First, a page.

Ransomware Attackers Eying 'Pure Data-Leakage Model'Facing Intense Scrutiny, Attackers Retool, Says Cybercrime Researcher Bob McArdle
A funny thing happened on the way to the nonstop ransomware payday for some criminals: They hit the wrong targets.
After ransomware attacks by Russian-language group Conti against Ireland's health service in May, DarkSide against U.S.-based Colonial Pipeline the same month, and REvil against remote management software firm Kaseya in July, the Biden administration has been moving to much more aggressively disrupt the ransomware business model. The White House has also called out the Russian government for not doing more to police criminals acting from within its borders and threatened to disrupt such operations unless Moscow acts.
Feeling the heat, some leading Russian-language cybercrime forums have announced bans or restrictions on ransomware discussions and recruitment, says Bob McArdle, director of cybercrime research at security firm Trend Micro.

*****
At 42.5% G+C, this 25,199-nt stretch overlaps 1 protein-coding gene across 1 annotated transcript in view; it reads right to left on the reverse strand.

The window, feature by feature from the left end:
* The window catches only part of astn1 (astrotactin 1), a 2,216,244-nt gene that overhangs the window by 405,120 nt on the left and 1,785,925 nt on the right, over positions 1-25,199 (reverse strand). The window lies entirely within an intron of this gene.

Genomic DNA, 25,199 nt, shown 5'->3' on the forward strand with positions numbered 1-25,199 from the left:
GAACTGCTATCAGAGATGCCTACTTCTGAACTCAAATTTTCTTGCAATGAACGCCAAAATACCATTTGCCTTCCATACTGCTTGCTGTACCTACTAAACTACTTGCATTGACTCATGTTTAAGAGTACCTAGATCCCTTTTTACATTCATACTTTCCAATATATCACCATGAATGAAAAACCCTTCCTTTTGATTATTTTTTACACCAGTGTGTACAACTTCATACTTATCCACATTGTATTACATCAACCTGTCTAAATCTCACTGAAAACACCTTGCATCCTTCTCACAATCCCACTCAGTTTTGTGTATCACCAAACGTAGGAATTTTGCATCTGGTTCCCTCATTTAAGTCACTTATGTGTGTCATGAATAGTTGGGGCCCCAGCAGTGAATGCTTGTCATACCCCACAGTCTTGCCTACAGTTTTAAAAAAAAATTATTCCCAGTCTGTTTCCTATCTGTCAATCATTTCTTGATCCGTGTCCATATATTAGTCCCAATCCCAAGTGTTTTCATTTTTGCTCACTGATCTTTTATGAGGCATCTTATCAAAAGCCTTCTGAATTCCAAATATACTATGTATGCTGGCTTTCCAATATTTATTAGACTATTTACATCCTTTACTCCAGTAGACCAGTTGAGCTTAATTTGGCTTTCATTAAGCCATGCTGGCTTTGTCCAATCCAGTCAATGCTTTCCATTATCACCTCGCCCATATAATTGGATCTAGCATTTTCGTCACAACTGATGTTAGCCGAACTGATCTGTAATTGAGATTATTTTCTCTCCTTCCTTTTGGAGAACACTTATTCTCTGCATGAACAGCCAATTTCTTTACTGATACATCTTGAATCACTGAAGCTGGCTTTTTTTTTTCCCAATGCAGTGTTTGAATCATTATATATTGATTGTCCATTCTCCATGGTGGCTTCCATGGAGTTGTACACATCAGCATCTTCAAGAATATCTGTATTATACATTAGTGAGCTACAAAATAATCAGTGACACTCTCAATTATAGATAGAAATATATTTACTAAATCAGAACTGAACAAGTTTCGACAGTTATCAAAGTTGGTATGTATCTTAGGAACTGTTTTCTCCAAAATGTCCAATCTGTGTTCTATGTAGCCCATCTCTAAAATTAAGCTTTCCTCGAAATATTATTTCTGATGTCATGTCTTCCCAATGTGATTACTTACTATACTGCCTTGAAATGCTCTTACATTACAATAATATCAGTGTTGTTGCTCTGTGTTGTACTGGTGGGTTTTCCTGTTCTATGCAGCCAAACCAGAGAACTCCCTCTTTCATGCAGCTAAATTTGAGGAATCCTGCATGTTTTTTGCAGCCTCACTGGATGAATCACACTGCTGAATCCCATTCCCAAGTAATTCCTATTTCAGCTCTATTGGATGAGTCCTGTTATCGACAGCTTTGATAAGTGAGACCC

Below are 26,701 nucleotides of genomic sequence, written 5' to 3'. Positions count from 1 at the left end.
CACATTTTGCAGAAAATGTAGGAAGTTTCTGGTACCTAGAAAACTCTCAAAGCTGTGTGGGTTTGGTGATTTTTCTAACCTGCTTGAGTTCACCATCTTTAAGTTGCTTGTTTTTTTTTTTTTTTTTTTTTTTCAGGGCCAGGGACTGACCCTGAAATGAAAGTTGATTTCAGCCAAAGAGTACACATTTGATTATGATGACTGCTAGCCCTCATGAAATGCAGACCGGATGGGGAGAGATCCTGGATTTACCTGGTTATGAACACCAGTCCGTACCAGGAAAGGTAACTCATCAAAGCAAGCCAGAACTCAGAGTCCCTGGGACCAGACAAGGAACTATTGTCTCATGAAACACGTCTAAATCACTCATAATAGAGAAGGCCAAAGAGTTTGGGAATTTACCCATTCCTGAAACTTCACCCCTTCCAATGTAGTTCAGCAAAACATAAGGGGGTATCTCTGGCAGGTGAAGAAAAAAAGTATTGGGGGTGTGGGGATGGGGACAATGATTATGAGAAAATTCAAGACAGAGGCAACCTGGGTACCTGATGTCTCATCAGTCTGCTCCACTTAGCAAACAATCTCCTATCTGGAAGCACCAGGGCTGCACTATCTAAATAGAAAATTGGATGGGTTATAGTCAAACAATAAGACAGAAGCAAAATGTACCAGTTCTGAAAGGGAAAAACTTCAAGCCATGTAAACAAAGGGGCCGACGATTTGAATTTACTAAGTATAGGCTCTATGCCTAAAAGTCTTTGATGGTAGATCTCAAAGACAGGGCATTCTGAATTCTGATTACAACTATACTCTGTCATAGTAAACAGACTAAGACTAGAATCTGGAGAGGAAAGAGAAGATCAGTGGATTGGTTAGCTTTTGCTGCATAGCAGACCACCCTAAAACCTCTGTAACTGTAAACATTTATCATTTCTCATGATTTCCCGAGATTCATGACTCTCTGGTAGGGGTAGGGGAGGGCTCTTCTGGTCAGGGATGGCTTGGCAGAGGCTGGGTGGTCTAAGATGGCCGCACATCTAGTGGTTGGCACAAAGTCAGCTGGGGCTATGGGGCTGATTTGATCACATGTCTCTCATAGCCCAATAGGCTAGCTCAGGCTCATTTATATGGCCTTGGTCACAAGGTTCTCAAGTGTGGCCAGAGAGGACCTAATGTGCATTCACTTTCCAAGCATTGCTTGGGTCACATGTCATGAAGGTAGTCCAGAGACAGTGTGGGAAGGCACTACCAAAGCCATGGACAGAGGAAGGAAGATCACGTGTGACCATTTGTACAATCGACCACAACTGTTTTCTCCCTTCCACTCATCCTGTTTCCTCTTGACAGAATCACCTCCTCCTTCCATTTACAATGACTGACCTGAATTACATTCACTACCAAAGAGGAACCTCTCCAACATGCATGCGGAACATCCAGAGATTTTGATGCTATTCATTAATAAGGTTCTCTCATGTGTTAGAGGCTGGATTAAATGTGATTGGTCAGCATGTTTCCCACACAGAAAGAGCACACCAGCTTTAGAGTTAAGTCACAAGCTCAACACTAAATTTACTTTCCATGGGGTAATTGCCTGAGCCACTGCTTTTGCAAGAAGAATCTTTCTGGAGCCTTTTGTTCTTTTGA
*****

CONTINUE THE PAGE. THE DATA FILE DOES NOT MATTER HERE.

In addition, some ransomware groups have been exploring whether they might shift to just stealing data and attempting to extort organizations - as, for example, the Clop group did starting in December 2020, when it stole data from Accellion File Transfer Appliance users and held it for ransom, he says.
"We're seeing some groups discussing about just moving to the pure data-leakage model," McArdle says. "Plus, 'We will tell all your customers that we're about to leak your data.' Just those two components. And especially in industries that are tightly regulated, like healthcare or something like that, where if you're breached, that can cost a fortune, then that's a very good target to go after for criminals."
In this video interview with Information Security Media Group, McArdle also discusses:
- The move to ban or restrict ransomware discussions and recruitment on some leading Russian-language cybercrime forums;
- How ransomware operations are continuing to refine their business model to target bigger organizations;
- Why banning payments to ransomware groups would do little more than "revictimize victims."
McArdle is responsible for managing part of Trend Micro's Forward-Looking Threat Research Team, which focuses on cybercrime and criminal underground research, but also researches potential new attack vectors and emerging technologies.